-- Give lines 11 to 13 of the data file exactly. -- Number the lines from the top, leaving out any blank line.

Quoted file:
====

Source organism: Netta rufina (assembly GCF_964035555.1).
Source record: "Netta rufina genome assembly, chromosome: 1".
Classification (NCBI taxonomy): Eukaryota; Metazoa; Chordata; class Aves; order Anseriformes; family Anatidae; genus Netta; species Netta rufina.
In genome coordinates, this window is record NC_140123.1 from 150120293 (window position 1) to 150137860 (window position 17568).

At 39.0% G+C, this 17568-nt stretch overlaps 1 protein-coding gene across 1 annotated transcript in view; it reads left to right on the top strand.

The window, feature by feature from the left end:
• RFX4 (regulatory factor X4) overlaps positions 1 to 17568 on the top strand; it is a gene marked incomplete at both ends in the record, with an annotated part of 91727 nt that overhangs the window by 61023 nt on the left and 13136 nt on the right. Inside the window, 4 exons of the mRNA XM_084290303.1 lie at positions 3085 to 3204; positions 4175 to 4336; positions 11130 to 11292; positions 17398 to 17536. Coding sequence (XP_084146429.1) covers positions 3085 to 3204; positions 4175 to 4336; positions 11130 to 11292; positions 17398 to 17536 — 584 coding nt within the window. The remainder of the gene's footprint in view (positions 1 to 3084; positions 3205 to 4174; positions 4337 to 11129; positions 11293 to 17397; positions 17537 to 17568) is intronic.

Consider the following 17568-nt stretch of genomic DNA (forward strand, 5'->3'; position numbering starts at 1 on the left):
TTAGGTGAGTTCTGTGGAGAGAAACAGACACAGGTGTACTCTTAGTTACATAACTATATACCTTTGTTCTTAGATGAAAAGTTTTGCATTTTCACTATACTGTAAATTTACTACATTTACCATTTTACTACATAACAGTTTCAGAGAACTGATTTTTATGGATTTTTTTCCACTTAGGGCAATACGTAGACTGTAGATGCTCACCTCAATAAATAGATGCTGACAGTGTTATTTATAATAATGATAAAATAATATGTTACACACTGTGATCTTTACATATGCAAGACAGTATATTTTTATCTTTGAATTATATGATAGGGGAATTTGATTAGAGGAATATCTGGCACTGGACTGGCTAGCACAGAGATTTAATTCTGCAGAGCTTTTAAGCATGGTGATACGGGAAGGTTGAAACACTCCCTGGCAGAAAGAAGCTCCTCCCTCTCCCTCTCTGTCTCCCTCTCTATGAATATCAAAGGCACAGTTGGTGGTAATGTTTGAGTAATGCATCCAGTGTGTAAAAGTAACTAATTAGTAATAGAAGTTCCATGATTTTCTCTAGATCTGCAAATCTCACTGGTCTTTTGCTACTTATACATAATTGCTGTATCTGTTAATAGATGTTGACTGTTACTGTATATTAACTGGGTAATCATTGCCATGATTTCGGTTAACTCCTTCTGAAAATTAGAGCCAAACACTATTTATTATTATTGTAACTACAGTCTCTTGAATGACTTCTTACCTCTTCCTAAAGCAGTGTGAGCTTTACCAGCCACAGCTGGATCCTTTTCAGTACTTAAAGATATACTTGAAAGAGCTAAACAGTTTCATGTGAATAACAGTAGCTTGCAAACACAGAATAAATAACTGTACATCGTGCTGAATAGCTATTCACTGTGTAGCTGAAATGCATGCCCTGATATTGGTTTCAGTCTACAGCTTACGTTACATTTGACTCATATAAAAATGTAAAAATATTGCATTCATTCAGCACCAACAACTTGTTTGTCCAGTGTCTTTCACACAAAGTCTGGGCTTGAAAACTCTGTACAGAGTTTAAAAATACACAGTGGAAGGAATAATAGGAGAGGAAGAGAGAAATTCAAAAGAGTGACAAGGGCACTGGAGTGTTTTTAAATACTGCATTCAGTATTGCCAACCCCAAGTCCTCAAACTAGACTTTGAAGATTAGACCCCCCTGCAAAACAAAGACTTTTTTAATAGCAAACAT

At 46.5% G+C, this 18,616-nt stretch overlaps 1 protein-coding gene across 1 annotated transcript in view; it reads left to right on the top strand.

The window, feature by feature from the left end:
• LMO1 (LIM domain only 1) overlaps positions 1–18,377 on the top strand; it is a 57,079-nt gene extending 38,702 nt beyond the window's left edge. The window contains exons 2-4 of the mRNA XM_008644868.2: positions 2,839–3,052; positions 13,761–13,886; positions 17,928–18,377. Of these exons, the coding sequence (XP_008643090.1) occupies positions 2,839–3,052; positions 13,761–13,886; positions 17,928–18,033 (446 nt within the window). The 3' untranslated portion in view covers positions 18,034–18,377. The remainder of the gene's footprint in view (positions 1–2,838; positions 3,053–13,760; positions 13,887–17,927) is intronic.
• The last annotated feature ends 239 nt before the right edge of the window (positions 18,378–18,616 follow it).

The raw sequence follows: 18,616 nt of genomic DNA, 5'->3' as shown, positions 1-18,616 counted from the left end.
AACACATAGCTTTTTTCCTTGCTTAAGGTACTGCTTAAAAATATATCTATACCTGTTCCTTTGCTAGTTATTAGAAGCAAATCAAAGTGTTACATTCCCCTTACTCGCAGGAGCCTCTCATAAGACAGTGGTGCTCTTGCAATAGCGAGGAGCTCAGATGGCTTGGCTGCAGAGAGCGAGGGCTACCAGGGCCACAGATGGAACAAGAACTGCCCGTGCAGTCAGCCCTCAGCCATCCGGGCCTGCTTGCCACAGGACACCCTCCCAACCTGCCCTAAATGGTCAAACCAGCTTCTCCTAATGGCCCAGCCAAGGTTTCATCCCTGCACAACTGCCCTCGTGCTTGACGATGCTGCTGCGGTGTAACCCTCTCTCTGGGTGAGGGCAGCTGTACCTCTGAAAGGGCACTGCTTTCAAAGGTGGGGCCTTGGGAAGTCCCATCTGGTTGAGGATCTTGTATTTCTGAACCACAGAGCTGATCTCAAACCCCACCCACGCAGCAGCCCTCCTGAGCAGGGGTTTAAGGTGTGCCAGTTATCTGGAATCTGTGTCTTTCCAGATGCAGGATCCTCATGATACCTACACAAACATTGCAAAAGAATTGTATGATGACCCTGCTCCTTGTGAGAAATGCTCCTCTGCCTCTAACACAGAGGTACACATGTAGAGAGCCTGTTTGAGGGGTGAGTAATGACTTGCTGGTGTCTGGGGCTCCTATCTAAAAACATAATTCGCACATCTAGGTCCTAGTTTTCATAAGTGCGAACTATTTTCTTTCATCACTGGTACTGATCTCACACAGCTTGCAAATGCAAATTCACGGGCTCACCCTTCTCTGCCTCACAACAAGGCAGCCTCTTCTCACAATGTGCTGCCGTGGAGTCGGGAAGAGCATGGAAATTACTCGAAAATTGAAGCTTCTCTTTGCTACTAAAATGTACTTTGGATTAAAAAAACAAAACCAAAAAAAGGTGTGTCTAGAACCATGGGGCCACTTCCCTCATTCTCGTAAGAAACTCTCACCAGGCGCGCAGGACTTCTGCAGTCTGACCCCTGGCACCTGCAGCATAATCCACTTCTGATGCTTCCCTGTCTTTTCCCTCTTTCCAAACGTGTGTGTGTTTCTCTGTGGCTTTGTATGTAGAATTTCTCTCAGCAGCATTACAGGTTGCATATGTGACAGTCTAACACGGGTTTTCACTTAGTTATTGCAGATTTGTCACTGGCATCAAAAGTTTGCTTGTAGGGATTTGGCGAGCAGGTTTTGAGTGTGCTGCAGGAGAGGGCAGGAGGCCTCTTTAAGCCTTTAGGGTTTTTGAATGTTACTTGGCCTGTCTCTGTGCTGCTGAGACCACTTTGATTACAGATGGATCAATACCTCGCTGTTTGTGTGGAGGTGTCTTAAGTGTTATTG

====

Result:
The window, feature by feature from the left end:
• LMO1 (LIM domain only 1) overlaps positions 1–18,377 on the top strand; it is a 57,079-nt gene extending 38,702 nt beyond the window's left edge. The window contains exons 2-4 of the mRNA XM_008644868.2: positions 2,839–3,052; positions 13,761–13,886; positions 17,928–18,377. Of these exons, the coding sequence (XP_008643090.1) occupies positions 2,839–3,052; positions 13,761–13,886; positions 17,928–18,033 (446 nt within the window). The 3' untranslated portion in view covers positions 18,034–18,377. The remainder of the gene's footprint in view (positions 1–2,838; positions 3,053–13,760; positions 13,887–17,927) is intronic.
• The last annotated feature ends 239 nt before the right edge of the window (positions 18,378–18,616 follow it).